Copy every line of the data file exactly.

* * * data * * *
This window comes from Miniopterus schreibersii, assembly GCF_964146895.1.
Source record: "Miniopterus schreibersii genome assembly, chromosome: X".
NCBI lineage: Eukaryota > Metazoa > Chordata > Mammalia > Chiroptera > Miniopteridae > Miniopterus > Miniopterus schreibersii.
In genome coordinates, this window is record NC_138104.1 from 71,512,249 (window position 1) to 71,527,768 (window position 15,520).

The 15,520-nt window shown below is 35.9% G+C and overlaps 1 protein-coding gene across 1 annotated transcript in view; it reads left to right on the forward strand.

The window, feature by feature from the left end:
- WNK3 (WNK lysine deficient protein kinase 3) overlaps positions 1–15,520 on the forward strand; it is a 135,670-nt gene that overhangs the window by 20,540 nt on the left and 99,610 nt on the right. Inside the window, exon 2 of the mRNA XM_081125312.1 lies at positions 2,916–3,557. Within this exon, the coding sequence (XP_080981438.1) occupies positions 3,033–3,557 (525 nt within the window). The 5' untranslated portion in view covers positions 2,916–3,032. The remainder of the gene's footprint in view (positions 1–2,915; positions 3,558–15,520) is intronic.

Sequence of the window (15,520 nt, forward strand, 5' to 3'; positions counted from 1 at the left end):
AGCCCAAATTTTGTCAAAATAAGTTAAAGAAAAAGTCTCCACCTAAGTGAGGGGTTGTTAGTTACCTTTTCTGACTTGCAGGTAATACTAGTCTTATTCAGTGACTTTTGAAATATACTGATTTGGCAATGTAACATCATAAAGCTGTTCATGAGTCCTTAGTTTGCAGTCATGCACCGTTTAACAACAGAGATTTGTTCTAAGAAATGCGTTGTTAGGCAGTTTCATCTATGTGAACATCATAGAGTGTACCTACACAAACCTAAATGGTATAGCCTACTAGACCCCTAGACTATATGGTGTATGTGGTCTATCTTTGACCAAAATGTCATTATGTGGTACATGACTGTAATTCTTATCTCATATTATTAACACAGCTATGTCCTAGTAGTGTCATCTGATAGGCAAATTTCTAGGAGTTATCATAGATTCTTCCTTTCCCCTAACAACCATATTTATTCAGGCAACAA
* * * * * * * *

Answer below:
This window comes from Miniopterus schreibersii, assembly GCF_964146895.1.
Source record: "Miniopterus schreibersii genome assembly, chromosome: X".
NCBI lineage: Eukaryota > Metazoa > Chordata > Mammalia > Chiroptera > Miniopteridae > Miniopterus > Miniopterus schreibersii.
In genome coordinates, this window is record NC_138104.1 from 71,512,249 (window position 1) to 71,527,768 (window position 15,520).

The 15,520-nt window shown below is 35.9% G+C and overlaps 1 protein-coding gene across 1 annotated transcript in view; it reads left to right on the forward strand.

The window, feature by feature from the left end:
- WNK3 (WNK lysine deficient protein kinase 3) overlaps positions 1–15,520 on the forward strand; it is a 135,670-nt gene that overhangs the window by 20,540 nt on the left and 99,610 nt on the right. Inside the window, exon 2 of the mRNA XM_081125312.1 lies at positions 2,916–3,557. Within this exon, the coding sequence (XP_080981438.1) occupies positions 3,033–3,557 (525 nt within the window). The 5' untranslated portion in view covers positions 2,916–3,032. The remainder of the gene's footprint in view (positions 1–2,915; positions 3,558–15,520) is intronic.

Sequence of the window (15,520 nt, forward strand, 5' to 3'; positions counted from 1 at the left end):
AGCCCAAATTTTGTCAAAATAAGTTAAAGAAAAAGTCTCCACCTAAGTGAGGGGTTGTTAGTTACCTTTTCTGACTTGCAGGTAATACTAGTCTTATTCAGTGACTTTTGAAATATACTGATTTGGCAATGTAACATCATAAAGCTGTTCATGAGTCCTTAGTTTGCAGTCATGCACCGTTTAACAACAGAGATTTGTTCTAAGAAATGCGTTGTTAGGCAGTTTCATCTATGTGAACATCATAGAGTGTACCTACACAAACCTAAATGGTATAGCCTACTAGACCCCTAGACTATATGGTGTATGTGGTCTATCTTTGACCAAAATGTCATTATGTGGTACATGACTGTAATTCTTATCTCATATTATTAACACAGCTATGTCCTAGTAGTGTCATCTGATAGGCAAATTTCTAGGAGTTATCATAGATTCTTCCTTTCCCCTAACAACCATATTTATTCAGGCAACAA